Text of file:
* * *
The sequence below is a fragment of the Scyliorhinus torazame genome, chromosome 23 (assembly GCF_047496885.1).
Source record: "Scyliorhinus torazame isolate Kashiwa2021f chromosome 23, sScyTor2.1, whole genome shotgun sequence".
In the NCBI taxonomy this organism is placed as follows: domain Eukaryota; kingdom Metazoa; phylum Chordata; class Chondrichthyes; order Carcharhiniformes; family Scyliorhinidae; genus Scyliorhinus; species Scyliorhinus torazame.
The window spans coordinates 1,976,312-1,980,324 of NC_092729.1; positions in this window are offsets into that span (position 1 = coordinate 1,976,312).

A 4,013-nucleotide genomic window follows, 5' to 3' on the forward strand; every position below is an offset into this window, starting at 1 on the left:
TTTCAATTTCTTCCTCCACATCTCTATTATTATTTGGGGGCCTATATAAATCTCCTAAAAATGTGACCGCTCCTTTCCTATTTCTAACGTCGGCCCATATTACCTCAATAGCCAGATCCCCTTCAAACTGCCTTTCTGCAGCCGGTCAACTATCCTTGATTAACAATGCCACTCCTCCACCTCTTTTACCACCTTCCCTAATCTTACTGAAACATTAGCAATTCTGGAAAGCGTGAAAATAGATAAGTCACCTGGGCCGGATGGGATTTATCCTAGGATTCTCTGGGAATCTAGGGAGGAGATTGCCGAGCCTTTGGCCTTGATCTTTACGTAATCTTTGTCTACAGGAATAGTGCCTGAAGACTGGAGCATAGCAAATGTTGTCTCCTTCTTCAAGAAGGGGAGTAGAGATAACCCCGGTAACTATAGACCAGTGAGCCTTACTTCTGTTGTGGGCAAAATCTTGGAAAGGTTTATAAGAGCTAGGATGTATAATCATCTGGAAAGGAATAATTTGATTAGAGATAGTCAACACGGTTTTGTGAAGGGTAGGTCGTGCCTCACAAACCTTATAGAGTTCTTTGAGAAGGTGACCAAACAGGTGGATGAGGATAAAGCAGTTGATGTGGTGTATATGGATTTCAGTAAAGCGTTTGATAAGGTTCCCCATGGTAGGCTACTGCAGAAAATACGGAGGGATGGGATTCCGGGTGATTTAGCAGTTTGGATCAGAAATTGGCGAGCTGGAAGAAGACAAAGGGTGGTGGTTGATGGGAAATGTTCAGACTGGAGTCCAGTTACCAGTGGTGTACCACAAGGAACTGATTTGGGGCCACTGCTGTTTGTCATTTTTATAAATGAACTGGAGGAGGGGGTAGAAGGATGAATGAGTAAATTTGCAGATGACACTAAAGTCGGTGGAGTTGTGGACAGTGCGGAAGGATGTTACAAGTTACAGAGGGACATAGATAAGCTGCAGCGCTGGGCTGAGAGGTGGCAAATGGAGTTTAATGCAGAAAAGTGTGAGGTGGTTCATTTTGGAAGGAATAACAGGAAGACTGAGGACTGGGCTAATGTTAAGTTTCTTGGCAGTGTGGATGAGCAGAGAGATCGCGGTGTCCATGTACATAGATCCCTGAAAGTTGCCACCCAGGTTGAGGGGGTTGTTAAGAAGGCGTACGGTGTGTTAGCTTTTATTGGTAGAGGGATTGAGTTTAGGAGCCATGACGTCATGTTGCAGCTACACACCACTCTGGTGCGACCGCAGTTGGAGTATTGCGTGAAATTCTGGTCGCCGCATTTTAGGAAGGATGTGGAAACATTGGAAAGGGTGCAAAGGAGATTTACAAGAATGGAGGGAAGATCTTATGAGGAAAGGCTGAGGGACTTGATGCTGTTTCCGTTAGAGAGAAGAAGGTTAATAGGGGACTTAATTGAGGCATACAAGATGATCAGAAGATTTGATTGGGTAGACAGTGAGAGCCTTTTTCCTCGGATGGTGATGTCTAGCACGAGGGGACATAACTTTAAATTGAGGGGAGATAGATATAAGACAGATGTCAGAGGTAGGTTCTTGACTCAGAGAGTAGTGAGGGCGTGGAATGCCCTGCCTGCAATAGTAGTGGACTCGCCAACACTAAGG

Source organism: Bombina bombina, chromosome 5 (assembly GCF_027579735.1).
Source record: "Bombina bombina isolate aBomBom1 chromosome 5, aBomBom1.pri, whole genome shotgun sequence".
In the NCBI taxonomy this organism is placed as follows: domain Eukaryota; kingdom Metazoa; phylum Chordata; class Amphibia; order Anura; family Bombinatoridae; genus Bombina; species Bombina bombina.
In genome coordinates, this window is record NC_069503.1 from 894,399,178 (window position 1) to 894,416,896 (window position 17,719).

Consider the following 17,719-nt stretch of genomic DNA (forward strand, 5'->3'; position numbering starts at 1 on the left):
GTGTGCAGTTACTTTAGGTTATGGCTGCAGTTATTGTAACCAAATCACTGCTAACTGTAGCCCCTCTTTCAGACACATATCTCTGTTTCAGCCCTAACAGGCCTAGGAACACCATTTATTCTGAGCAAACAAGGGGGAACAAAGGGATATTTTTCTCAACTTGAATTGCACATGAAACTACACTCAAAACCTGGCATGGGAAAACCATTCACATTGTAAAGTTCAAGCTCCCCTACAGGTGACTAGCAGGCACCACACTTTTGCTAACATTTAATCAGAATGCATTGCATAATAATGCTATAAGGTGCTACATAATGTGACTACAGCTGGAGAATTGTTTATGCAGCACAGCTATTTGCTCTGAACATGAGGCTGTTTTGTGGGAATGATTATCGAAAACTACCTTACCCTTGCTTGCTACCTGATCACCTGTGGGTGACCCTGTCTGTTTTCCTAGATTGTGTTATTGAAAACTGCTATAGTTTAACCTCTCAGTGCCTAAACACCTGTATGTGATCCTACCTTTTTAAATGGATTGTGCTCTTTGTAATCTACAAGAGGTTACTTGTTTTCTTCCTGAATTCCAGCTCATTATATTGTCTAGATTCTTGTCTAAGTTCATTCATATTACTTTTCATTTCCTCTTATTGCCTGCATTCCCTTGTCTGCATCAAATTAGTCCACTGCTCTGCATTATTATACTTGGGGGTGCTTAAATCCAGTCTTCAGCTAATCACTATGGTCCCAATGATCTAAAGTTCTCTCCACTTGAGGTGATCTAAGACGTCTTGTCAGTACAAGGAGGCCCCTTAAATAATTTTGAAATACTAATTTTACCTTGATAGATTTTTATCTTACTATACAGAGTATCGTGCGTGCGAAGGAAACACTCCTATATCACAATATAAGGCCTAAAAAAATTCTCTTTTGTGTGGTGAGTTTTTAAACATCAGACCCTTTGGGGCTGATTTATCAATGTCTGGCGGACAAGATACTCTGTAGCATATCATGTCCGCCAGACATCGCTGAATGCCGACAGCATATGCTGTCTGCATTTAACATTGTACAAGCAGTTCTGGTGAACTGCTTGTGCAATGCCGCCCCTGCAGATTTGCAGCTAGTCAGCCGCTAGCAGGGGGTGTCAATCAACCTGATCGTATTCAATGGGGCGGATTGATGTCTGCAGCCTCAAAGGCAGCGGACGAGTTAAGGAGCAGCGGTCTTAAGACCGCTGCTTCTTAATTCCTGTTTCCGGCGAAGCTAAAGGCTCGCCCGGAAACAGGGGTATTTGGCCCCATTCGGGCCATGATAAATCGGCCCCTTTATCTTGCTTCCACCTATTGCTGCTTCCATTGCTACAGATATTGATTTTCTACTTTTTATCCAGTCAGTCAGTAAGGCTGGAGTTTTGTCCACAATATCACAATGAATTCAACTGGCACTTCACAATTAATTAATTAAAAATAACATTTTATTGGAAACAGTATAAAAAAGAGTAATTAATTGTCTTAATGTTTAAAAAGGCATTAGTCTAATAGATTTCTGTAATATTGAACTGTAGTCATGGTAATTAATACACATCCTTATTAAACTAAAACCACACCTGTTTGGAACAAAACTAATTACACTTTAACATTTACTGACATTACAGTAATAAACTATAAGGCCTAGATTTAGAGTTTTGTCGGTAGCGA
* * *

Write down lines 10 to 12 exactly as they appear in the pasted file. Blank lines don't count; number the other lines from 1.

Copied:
In genome coordinates, this window is record NC_069503.1 from 894,399,178 (window position 1) to 894,416,896 (window position 17,719).

Consider the following 17,719-nt stretch of genomic DNA (forward strand, 5'->3'; position numbering starts at 1 on the left):
GTGTGCAGTTACTTTAGGTTATGGCTGCAGTTATTGTAACCAAATCACTGCTAACTGTAGCCCCTCTTTCAGACACATATCTCTGTTTCAGCCCTAACAGGCCTAGGAACACCATTTATTCTGAGCAAACAAGGGGGAACAAAGGGATATTTTTCTCAACTTGAATTGCACATGAAACTACACTCAAAACCTGGCATGGGAAAACCATTCACATTGTAAAGTTCAAGCTCCCCTACAGGTGACTAGCAGGCACCACACTTTTGCTAACATTTAATCAGAATGCATTGCATAATAATGCTATAAGGTGCTACATAATGTGACTACAGCTGGAGAATTGTTTATGCAGCACAGCTATTTGCTCTGAACATGAGGCTGTTTTGTGGGAATGATTATCGAAAACTACCTTACCCTTGCTTGCTACCTGATCACCTGTGGGTGACCCTGTCTGTTTTCCTAGATTGTGTTATTGAAAACTGCTATAGTTTAACCTCTCAGTGCCTAAACACCTGTATGTGATCCTACCTTTTTAAATGGATTGTGCTCTTTGTAATCTACAAGAGGTTACTTGTTTTCTTCCTGAATTCCAGCTCATTATATTGTCTAGATTCTTGTCTAAGTTCATTCATATTACTTTTCATTTCCTCTTATTGCCTGCATTCCCTTGTCTGCATCAAATTAGTCCACTGCTCTGCATTATTATACTTGGGGGTGCTTAAATCCAGTCTTCAGCTAATCACTATGGTCCCAATGATCTAAAGTTCTCTCCACTTGAGGTGATCTAAGACGTCTTGTCAGTACAAGGAGGCCCCTTAAATAATTTTGAAATACTAATTTTACCTTGATAGATTTTTATCTTACTATACAGAGTATCGTGCGTGCGAAGGAAACACTCCTATATCACAATATAAGGCCTAAAAAAATTCTCTTTTGTGTGGTGAGTTTTTAAACATCAGACCCTTTGGGGCTGATTTATCAATGTCTGGCGGACAAGATACTCTGTAGCATATCATGTCCGCCAGACATCGCTGAATGCCGACAGCATATGCTGTCTGCATTTAACATTGTACAAGCAGTTCTGGTGAACTGCTTGTGCAATGCCGCCCCTGCAGATTTGCAGCTAGTCAGCCGCTAGCAGGGGGTGTCAATCAACCTGATCGTATTCAATGGGGCGGATTGATGTCTGCAGCCTCAAAGGCAGCGGACGAGTTAAGGAGCAGCGGTCTTAAGACCGCTGCTTCTTAATTCCTGTTTCCGGCGAAGCTAAAGGCTCGCCCGGAAACAGGGGTATTTGGCCCCATTCGGGCCATGATAAATCGGCCCCTTTATCTTGCTTCCACCTATTGCTGCTTCCATTGCTACAGATATTGATTTTCTACTTTTTATCCAGTCAGTCAGTAAGGCTGGAGTTTTGTCCACAATATCACAATGAATTCAACTGGCACTTCACAATTAATTAATTAAAAATAACATTTTATTGGAAACAGTATAAAAAAGAGTAATTAATTGTCTTAATGTTTAAAAAGGCATTAGTCTAATAGATTTCTGTAATATTGAACTGTAGTCATGGTAATTAATACACATCCTTATTAAACTAAAACCACACCTGTTTGGAACAAAACTAATTACACTTTAACATTTACTGACATTACAGTAATAAACTATAAGGCCTAGATTTAGAGTTTTGTCGGTAGCGA